Jack of All Trades 2.5 – Croquey in the Pokey

I said to myself, “Wow, I really hope tonight’s episode isn’t as inappropriate as some of the others,” and the very first shot is a close-up of guest star Ingrid Park’s cleavage. The almost funny thing is that – probably because we’re missing the Silver Scream Spook Show, which has been postponed for several more weeks – I had a fancy the other day to introduce him to Elvira’s Movie Macabre. This is while knowing perfectly well that, as amusing as I find her, eight-going-on-nine is far too young for some of her comedy. Then I said “Hey, what about that Mistress of the Dark movie she made”… and then I remembered the boobs-n-tassles finale of that movie. So no.

So the episode opened with that shot and the devil opened up a very special cell for me for when I get done with this mortal coil forty or fifty years from now, but then the gods of inappropriate comedy smiled on me and said that was enough for one half hour, and the rest of the show was perfectly kid-acceptable. At one point, the Daring Dragoon smacks a prison guard face-first into an alarm bell several times. Finishing with him, our hero says “That’s using your head,” and the kid couldn’t see straight for laughing so hard.

Jack of All Trades 1.14 – It’s a Mad, Mad, Mad, Mad Opera

Perhaps as they finished the first season of Jack of All Trades, the producers asked themselves what elements of their show were working best with the under-tens and did them all again. Fight scenes, crazy slapstick physics, bad puns, even gross-out comedy with another visiting historical personage playing with his food. In a lovely followup to Blackbeard and all his screaming and burping at the dinner table in episode three, this installment introduces us to George III, who pratfalls, spits wine everywhere, and does everything with his mashed potatoes short of making a model of Devil’s Tower.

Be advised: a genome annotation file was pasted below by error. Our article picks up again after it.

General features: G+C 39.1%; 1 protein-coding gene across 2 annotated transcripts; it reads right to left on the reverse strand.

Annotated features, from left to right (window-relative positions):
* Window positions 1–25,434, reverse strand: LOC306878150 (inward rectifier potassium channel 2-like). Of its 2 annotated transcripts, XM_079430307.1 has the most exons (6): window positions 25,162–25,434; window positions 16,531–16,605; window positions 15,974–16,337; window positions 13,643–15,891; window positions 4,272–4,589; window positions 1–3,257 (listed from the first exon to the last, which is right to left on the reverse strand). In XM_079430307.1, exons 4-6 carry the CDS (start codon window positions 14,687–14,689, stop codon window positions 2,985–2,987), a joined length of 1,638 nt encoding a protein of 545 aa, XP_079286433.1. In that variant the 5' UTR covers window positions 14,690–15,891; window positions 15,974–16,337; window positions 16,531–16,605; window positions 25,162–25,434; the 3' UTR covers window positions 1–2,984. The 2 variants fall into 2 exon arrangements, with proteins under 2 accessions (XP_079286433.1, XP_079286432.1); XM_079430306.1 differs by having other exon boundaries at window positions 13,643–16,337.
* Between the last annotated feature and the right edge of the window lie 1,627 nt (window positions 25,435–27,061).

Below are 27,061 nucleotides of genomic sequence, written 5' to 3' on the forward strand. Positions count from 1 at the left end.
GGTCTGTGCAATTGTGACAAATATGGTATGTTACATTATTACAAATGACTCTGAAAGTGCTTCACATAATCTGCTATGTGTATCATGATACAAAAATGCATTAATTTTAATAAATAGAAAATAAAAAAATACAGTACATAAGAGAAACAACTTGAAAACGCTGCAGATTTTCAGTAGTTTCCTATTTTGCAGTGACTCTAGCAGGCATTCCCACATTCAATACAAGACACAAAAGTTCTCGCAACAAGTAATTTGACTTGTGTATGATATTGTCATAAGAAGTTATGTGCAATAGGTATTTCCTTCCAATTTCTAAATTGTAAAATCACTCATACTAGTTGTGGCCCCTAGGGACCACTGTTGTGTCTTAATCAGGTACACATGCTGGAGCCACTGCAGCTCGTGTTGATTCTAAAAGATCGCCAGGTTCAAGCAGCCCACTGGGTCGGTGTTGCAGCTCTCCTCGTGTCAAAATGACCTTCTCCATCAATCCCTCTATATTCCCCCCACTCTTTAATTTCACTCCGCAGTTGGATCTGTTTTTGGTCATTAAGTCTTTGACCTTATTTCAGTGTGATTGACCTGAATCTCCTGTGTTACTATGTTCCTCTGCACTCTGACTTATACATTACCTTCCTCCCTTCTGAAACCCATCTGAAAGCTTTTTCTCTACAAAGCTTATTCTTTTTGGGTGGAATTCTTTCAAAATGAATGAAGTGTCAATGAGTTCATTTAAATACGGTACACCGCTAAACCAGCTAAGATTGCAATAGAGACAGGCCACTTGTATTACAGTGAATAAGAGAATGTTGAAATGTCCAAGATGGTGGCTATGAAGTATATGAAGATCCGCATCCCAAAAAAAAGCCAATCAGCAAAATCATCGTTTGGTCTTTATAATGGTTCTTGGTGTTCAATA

Ingrid Park’s Camille is back for more villainy, and this time she conspires with an actor to have George III assassinated at the opera. Maybe it’s because we watched the classic Bugs Bunny cartoon The Rabbit of Seville a couple of weeks ago, but I figured somebody on stage was going to get clobbered with a sandbag, and I was not wrong. This was an absolutely splendid, demented, and very funny half hour of television, and the kid’s sorry to see it head back to the shelf.

We’ll pick up Jack and Emilia’s adventures in season two of Jack of All Trades in mid-April. Stay tuned!

Jack of All Trades 1.12 – Up the Creek

We asked our son whether he had heard of Lewis and Clark before. He asked “You mean Lois & Clark, the Superman show?” “No, no, the explorers,” I said. He hadn’t. The difficulty facing a kid in the 21st Century is that every year that passes brings more to find out and learn than ever before. He and his buddies have their own interests and obsessions, and the ever-changing school curriculum has, with big thumbs-up from me, been emphasizing more people, from diverse backgrounds and ethnicity, than the same core canon of the same three dozen American heroes that the generations before mine enshrined and sanctified. I’d much rather his teachers spend a few minutes on Katherine Johnson, who passed away last week, than Lewis and Clark.